• Our discipline is not especially interested in new literacies (or electracies if you prefer); our focus is primarily historical.
    • We are ambivalent about “preparing” students to join a workforce (even though really it’s all we’ve ever done).
    • Whatever work we might do in this area can be accomplished by adjuncts (which is another way of saying it isn’t what “we” do).

What does all this have to do graduate curriculum? Well, first, graduate curriculum emerges from these same conditions. We typically make the mistake of saying graduate school in English Studies is intended to prepare students to be professors. That’s only half true. It’s true that we generally imagine our students as planning to become professors, and they tell us as much. But the curriculum doesn’t prepare them for the job. It’s true that graduate courses will teach students something about their area of specialization, knowledge which they  then might in turn impart to students in classes that they are asked to teach. And the experience of writing seminar papers and then a dissertation teaches students research practices that they will employ as scholars. However, those are really indirect side effects of the curriculum; if they were intended then we’d be far more explicit about those elements.

So the upshot of this is that we have a discipline of academics with varying, but generally strong, affective and/or ideological commitments to an extant historical practice; a general unwillingness or at least ambivalence about addressing the task of supporting student literacy, which has been the implicit if not explicit cause of English’s centrality to higher education for the last century; and a graduate curriculum that was never designed to prepare students to do anything, even be professors.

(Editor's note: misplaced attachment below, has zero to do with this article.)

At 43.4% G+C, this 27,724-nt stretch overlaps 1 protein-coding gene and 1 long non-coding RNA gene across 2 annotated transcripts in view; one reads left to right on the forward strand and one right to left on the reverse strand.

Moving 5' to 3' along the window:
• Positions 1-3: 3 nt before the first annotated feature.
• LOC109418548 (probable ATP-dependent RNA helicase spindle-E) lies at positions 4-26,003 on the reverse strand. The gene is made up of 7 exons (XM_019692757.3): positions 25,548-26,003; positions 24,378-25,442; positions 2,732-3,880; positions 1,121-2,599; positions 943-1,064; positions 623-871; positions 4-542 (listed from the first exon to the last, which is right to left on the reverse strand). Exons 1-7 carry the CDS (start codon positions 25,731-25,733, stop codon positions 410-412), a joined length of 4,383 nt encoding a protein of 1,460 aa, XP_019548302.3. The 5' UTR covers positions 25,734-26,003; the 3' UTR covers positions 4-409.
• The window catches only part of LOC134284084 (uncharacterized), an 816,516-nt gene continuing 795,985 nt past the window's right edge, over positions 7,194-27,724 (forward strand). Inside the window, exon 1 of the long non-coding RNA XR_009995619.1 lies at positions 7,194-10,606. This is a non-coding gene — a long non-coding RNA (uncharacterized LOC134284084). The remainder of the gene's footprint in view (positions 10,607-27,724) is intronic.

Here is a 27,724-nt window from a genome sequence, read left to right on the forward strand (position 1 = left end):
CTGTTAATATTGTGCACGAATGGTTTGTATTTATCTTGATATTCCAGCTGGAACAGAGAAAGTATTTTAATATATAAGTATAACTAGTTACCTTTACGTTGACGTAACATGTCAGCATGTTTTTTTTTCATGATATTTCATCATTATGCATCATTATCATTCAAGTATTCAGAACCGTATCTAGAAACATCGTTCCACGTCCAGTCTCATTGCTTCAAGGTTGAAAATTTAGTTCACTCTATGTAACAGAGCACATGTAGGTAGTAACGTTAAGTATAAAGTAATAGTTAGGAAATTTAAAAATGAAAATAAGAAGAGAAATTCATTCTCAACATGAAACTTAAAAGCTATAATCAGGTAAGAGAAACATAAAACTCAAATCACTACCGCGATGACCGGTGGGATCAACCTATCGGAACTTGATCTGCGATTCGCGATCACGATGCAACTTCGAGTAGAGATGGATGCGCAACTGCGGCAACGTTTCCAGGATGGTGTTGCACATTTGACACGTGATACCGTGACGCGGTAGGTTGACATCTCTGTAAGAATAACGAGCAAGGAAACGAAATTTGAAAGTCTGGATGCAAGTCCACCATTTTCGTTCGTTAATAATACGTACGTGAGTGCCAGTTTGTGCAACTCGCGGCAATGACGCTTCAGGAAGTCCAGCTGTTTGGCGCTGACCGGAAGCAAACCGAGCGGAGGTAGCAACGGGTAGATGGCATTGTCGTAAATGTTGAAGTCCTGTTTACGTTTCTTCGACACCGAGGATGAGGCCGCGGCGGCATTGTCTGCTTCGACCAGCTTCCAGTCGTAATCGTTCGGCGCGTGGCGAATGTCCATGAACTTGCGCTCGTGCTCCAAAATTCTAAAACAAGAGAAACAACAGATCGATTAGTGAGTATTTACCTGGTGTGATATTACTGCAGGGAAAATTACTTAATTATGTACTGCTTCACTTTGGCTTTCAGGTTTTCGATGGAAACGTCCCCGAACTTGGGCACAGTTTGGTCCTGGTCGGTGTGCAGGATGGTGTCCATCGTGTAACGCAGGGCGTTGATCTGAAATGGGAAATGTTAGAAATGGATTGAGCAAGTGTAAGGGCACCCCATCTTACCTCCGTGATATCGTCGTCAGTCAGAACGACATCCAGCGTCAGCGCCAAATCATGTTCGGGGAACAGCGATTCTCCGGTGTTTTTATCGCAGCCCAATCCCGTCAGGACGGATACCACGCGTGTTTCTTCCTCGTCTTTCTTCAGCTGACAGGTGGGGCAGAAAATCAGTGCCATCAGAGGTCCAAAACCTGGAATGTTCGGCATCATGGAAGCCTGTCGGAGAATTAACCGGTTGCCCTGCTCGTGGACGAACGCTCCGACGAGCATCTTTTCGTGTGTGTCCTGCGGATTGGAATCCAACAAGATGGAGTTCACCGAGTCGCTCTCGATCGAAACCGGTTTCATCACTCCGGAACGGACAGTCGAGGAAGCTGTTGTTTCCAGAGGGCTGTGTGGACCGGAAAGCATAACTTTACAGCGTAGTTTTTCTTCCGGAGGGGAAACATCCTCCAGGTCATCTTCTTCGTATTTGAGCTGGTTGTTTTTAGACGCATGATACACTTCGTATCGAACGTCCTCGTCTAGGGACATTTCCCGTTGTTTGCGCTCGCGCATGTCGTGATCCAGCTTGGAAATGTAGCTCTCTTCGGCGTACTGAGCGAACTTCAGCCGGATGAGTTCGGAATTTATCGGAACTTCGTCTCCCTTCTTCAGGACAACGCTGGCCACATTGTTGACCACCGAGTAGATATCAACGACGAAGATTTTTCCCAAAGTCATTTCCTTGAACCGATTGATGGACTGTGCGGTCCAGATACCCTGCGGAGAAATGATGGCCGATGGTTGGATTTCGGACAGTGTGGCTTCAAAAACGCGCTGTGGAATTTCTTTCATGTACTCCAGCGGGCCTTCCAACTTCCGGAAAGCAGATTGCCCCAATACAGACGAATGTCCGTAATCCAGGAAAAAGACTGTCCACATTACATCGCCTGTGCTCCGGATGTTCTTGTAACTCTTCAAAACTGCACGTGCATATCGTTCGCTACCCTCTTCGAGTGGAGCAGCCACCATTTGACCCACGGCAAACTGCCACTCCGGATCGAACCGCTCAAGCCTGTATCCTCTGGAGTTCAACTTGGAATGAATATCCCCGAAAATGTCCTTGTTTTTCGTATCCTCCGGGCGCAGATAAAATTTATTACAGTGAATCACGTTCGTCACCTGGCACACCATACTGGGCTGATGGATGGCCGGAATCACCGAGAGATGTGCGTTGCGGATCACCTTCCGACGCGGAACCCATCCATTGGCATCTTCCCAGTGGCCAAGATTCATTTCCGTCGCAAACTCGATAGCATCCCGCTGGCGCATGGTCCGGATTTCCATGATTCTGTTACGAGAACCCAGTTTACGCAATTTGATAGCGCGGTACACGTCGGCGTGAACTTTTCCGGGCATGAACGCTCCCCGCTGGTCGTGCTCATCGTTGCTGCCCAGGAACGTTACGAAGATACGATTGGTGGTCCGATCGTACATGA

So in relation to the situation in which we find ourselves, this results in one of two general options.

  1. The discipline and graduate curriculum make no intentional changes. We simply say, become a student in our program and learn how to do certain disciplinary work. There’s a chance you’ll become a professor, but probably not, and we’re not really going to do much to prepare you for that job or really any job. Just come take the classes and write the dissertation because you want to do those things, not because they represent some investment in a future of any kind.
  2. Do something different than what we’ve done in the past.

I’d say there’s a 99%+ chance that overall as a discipline we will choose door #1. It’s what we have always done. The only difference is that 30-40 years ago, one might have said to an incoming class of graduate students that 50% of you will get degrees and 70% of those folks will eventually get tenure-track jobs (so about a third of an incoming class), today that number might be more like one in five or one in six. But there’s really no need to dwell on such numbers because ultimately the ethos of our discipline is that we, both students and faculty, do the work we do because we love it, not because it has any future.

And indeed it probably doesn’t have much of a future. Eventually the system will implode but so what? Something will replace it as there will likely continue to be a need to develop the rhetorical capacities of college students, and there will need to be some way to prepare and certify the faculty that do that work.  There will even need to be research to support those activities. All of that will emerge from the capacities of the cognitive-media ecologies we inhabit.